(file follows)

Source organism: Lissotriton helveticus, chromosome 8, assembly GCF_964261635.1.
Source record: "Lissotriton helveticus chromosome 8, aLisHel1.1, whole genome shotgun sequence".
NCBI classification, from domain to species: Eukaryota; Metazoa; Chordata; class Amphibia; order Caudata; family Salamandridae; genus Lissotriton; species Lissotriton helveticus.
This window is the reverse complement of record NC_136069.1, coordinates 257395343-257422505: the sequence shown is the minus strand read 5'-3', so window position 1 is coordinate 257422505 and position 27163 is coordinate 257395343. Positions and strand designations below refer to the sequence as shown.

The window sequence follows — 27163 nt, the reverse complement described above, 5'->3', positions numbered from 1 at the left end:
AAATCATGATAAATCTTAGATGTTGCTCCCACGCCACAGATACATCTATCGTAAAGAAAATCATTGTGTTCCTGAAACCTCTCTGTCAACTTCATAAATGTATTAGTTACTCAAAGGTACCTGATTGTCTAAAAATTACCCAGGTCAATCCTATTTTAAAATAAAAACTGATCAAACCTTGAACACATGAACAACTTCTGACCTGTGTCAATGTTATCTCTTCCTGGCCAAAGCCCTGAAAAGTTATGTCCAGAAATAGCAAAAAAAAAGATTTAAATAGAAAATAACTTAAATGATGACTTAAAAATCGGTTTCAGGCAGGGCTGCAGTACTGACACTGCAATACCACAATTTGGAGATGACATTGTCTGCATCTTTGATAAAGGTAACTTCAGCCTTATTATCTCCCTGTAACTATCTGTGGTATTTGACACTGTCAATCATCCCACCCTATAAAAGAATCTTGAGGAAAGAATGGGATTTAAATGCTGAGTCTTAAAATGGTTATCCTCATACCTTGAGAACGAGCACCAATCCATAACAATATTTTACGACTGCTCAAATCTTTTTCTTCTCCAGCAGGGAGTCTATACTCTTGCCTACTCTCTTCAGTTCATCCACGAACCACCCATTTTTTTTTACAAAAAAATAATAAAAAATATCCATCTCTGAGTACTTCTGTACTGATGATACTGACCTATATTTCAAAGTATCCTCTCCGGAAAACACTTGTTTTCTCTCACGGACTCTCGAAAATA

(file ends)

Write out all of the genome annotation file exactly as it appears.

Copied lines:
Source organism: Lissotriton helveticus, chromosome 8, assembly GCF_964261635.1.
Source record: "Lissotriton helveticus chromosome 8, aLisHel1.1, whole genome shotgun sequence".
NCBI classification, from domain to species: Eukaryota; Metazoa; Chordata; class Amphibia; order Caudata; family Salamandridae; genus Lissotriton; species Lissotriton helveticus.
This window is the reverse complement of record NC_136069.1, coordinates 257395343-257422505: the sequence shown is the minus strand read 5'-3', so window position 1 is coordinate 257422505 and position 27163 is coordinate 257395343. Positions and strand designations below refer to the sequence as shown.

The window sequence follows — 27163 nt, the reverse complement described above, 5'->3', positions numbered from 1 at the left end:
AAATCATGATAAATCTTAGATGTTGCTCCCACGCCACAGATACATCTATCGTAAAGAAAATCATTGTGTTCCTGAAACCTCTCTGTCAACTTCATAAATGTATTAGTTACTCAAAGGTACCTGATTGTCTAAAAATTACCCAGGTCAATCCTATTTTAAAATAAAAACTGATCAAACCTTGAACACATGAACAACTTCTGACCTGTGTCAATGTTATCTCTTCCTGGCCAAAGCCCTGAAAAGTTATGTCCAGAAATAGCAAAAAAAAAGATTTAAATAGAAAATAACTTAAATGATGACTTAAAAATCGGTTTCAGGCAGGGCTGCAGTACTGACACTGCAATACCACAATTTGGAGATGACATTGTCTGCATCTTTGATAAAGGTAACTTCAGCCTTATTATCTCCCTGTAACTATCTGTGGTATTTGACACTGTCAATCATCCCACCCTATAAAAGAATCTTGAGGAAAGAATGGGATTTAAATGCTGAGTCTTAAAATGGTTATCCTCATACCTTGAGAACGAGCACCAATCCATAACAATATTTTACGACTGCTCAAATCTTTTTCTTCTCCAGCAGGGAGTCTATACTCTTGCCTACTCTCTTCAGTTCATCCACGAACCACCCATTTTTTTTTACAAAAAAATAATAAAAAATATCCATCTCTGAGTACTTCTGTACTGATGATACTGACCTATATTTCAAAGTATCCTCTCCGGAAAACACTTGTTTTCTCTCACGGACTCTCGAAAATA